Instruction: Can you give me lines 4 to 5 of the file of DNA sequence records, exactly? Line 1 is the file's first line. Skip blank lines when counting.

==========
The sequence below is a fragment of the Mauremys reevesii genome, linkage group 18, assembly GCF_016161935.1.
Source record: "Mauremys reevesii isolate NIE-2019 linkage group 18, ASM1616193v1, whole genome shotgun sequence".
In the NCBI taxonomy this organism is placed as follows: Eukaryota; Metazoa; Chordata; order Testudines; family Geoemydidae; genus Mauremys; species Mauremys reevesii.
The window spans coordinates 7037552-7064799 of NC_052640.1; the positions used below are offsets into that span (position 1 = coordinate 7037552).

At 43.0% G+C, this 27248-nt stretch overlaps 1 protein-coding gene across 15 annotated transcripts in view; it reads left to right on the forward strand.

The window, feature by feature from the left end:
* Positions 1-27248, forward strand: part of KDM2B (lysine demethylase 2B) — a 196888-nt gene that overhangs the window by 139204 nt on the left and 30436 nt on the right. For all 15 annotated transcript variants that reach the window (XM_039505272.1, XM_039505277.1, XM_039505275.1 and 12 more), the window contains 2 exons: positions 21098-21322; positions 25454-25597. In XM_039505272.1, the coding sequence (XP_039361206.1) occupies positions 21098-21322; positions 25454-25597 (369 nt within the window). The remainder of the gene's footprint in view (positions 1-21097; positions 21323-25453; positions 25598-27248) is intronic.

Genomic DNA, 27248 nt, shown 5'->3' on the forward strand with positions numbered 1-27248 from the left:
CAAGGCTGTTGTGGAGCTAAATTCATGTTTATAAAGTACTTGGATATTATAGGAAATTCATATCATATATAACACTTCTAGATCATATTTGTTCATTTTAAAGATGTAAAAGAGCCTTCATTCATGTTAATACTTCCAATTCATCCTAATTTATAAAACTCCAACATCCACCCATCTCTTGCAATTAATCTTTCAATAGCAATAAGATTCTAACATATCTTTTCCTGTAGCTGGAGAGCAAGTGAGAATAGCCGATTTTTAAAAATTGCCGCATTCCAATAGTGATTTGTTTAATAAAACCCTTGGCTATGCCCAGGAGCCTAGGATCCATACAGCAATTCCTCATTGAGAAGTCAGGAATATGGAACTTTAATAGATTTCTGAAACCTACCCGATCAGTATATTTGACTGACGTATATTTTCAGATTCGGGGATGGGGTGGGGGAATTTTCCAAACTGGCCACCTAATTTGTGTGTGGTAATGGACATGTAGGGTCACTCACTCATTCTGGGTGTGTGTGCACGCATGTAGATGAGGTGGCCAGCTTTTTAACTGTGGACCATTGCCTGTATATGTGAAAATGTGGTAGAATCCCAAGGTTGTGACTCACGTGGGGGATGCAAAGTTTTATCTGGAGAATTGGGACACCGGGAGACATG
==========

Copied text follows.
The window spans coordinates 7037552-7064799 of NC_052640.1; the positions used below are offsets into that span (position 1 = coordinate 7037552).

At 43.0% G+C, this 27248-nt stretch overlaps 1 protein-coding gene across 15 annotated transcripts in view; it reads left to right on the forward strand.